Gone with the Wind has gotten somewhat of a bad reputation for its regressive racial attitudes, which are certainly a product of the time in which it was made. And while those problematic elements are still present, Gone with the Wind is a triumph of the producer-led Hollywood studio system like few others in history. Producer David O. Selznick set off to make the most epic movie possible, and he delivered. It almost doesn’t feel like a movie, but like an immense opera, full with swelling music, grand speeches, an intermission, and even an overture. It is larger than life, and certainly larger than the screen. We become aware of this right away, when the title of the movie swoops through the screen, in letters too big to be read all at once. This movie is big.
One way in which Gone with the Wind asserts its grandness is its movement of the camera to emphasize the proportions of the story it’s telling. Almost none of the best shots in Gone with the Wind are static, they are either a tilt, or a pan, in which the camera moves to reveal the movie’s ambitions. The most memorable of these shots are, first, the scene in which Scarlett O’Hara goes looking for a doctor, and the camera moves back in a tracking shot that reveals countless amounts of wounded soldiers. The other, comes at the end of the first half, with Scarlett silhouetted against the orange sky as she proclaims that with God as her witness, she will never be hungry again.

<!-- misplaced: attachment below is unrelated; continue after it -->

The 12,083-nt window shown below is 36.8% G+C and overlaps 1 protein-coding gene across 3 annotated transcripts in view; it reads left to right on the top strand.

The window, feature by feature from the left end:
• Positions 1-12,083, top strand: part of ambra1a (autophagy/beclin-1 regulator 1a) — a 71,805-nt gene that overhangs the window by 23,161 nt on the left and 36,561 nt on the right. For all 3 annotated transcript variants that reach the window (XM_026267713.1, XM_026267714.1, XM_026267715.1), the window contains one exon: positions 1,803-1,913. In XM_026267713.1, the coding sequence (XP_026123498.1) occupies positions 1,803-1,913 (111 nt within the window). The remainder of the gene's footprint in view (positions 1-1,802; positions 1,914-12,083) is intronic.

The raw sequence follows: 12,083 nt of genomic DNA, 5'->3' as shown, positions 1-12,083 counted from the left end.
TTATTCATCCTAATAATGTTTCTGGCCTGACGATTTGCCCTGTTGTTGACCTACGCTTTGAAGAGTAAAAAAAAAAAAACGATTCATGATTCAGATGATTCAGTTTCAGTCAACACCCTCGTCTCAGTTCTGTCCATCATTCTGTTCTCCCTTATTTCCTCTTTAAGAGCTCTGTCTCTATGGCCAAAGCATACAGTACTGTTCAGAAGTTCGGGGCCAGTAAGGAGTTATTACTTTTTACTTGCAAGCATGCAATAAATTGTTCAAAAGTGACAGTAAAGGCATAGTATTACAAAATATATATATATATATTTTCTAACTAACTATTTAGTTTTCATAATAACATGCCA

As for my pick, I decided to go with a shot that would mix the movie’s love for epic swoon, and its racial attitudes. There are a lot of elements that make Gone with the Wind hard to watch for someone with a contemporary, progressive worldview. The character of Prissy is probably the most grating example. But there are hints that Gone with the Wind’s attitudes might not be as regressive as you might think. There is, for example, the character of Mamie (memorably played in an Oscar-winning performance by Hattie McDaniel), the only black woman who stands up against Scarlett’s nonsense, and there’s also this early scene in the movie, where the belles of rural Georgia take a nap while a little slave girl serves as a fan. This scene too uses a pan to reveal all the ladies sleeping together, and getting across both the luscious and decadent lifestyle of the Old South.